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History In The Present Tense? Finding A Style Balance

April 10, 2007

So I’ve finished a dissertation, published some articles (peer-reviewed and otherwise), written numerous entries for this weblog, and read several books and short pieces about writing, but I still face an acute dilemma when I sit down to write history. I can boil my problem down to one question: How much of an historical piece should I write in the “historical present?”

This issue has been in the back of my mind for a while, but it surfaced in force when I read the following at Gapers Block (a weblog for Chicago-area news): “Throughout A Chicago Tavern, [Rick] Kogan employs the present tense, even when describing events that occurred 30, 50 or 70 years ago. Although unusual, it gives the stories a strong feeling of immediacy and intimacy. As readers, we’re not just reading about the Billy Goat — we become one of its patrons, sitting alongside the bar, listening to these stories as if we were shoulder to shoulder with Rick, Mike, Sam or Billy.”

Of course my question, and the issue in general, above can be restated in quantitative terms. What percentage of one’s text should read in the past tense? 33%? 50%? 75%? At what point does the practice of writing in the present detract from the historical nature of the topic at hand? Or, does writing in the present EVER detract from historical composition?

I happen to be in the middle of a piece where I can incorporate some present-tense writing, but my dilemma is directed toward future compositions and revisions. I’ll be revising my dissertation into a book manuscript in the next few months, and would like to own a clear philosophy on the past/present-tense issue.

What’s your experience with this? Does your writing lean one way or the other? What’s the best – or worst – you’ve seen in either direction? – TL

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2 Comments
  1. Anonymous permalink

    Dear Tim,

    I found your post on the problem of historical present tense very timely. I am a consumer of TV documentaries in Australia (mostly originating in the UK) and I have noticed an explosion in the misuse of the historical present tense in narrations for these programs.

    I find it particularly irritating when the sense of the past context is completely lost – apparently deliberately. I understand that often the motive is to gain a sense of immediacy, but I fail to see how the loss the critical perspective which correct tenses give can be justified.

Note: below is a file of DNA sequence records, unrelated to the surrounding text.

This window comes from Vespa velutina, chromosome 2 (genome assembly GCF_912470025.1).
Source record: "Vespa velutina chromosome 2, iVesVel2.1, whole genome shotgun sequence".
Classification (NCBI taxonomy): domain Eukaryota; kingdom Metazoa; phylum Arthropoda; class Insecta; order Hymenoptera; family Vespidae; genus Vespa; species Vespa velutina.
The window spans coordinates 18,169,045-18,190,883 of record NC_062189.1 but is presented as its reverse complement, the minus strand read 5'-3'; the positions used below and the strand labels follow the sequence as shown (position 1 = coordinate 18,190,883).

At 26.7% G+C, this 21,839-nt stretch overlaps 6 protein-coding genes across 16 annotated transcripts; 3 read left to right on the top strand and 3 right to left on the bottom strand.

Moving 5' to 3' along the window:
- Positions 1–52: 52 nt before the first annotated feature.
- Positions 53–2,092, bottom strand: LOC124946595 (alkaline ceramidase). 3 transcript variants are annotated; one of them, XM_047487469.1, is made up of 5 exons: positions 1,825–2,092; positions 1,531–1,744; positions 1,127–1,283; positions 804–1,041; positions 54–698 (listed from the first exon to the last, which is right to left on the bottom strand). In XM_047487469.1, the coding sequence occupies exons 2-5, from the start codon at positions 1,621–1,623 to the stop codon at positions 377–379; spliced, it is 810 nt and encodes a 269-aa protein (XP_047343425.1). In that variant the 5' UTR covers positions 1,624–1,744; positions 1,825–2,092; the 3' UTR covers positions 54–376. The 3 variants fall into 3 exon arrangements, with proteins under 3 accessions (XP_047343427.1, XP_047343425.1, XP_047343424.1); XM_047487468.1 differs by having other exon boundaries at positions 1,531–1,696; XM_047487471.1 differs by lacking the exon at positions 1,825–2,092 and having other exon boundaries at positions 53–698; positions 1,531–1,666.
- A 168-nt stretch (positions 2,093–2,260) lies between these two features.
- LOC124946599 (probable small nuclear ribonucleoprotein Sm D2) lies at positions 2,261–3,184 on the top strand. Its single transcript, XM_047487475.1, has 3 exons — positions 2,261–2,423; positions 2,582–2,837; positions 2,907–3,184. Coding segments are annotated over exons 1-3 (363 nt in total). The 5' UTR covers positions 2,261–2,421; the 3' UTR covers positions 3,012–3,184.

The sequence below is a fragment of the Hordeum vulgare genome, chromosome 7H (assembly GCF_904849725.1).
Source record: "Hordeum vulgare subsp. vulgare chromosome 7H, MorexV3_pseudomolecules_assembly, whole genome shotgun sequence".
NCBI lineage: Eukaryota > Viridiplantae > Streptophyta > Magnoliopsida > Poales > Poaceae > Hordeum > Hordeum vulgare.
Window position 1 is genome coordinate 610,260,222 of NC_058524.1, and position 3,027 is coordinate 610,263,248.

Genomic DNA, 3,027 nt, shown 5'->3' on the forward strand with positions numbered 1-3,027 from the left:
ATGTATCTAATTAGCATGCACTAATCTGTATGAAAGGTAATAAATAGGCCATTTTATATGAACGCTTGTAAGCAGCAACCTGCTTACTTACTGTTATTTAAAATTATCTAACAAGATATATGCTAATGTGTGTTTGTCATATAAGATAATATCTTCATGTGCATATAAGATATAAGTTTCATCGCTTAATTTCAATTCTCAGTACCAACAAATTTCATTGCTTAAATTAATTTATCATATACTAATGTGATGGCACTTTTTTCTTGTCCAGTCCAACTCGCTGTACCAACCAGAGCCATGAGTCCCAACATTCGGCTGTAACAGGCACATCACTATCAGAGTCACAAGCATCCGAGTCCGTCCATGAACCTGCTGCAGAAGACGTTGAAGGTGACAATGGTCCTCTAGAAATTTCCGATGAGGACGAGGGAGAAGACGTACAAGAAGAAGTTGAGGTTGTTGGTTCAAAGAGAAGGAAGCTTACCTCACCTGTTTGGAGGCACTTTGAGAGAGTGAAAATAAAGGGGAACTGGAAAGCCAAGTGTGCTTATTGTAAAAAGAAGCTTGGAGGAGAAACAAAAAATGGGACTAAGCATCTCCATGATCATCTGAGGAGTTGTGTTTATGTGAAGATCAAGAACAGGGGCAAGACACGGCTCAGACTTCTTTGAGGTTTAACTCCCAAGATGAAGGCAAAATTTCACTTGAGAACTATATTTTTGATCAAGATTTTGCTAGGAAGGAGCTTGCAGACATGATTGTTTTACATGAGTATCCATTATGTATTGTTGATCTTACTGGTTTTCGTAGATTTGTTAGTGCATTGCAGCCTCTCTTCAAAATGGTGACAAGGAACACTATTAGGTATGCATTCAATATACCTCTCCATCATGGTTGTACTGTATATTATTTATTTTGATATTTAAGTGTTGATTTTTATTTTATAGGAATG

One of my favourite broadcasters in Australia (Phillip Adams of Radio National, ABC) is a case in point. He constantly misuses the historical present tense during interviews. More than once I have heard him totally confuse an interviewee (usually someone whose first language is not English) by describing their exploits with “… you go …” in lieu of “… you went …” etc.

    I think this slavish adherence to this new fashion is idiotic in the so-called communication age – not to mention unforgivably rude.

    Surely the historical present tense has a legitimate and important role to play in our very rich language and should be retained – not diluted by constant misuse.

    I am sure you really don't need my advice, but I offer you my encouragement to stick to sensible use of tenses and for pity's sake don't apply some arbitrary percentage rule (yes, I am sure you were joking)!

    Joe Arthur, Melbourne Australia joseph@unimelb.edu.au

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  2. Dear Joe,

    Thanks for the comment. Although I posted this in April, it took 7 months to strike a chord! I'm surprised, but maybe that tells us something too.

    The percentages I threw out were partly a joke and partly not. I hoped to elicit a reply from someone who adheres to the present-tense philosophy. Of course it would be impossibly tedious to keep track of one's usage over the course of a 30 page article as much as a book.

    This might simply be a “field thing”—meaning literary folks writing about the past are more likely to use the present tense, but history professionals just don't. I don't know.

    To me, too much use of the present tense simply seems dishonest. As you noted, some of our critical perspective is lost. There seems to be value in at least attempting some objectivity, some distance.

    Your example from Mr. Adams is interesting. Considering that some of us have emotional memories (I'm painfully inadequate on this count), it would seem that the present tense would incite drama where it might not be wanted. What if you ask someone with a powerful emotional memory a question, say on the Holocaust, in the present tense? What if your phrasing causes her or him to lose track of the point at hand, due to anger or sadness? At this point you might have okay TV, but your historical program is off track because the person can't deliver the content you need.

    This is probably not the best example. Forums on historical events might serve better. What if your phrasing excites an emotion that turns a forum into an ad hominem event, a shouting match or melee?

    – TL

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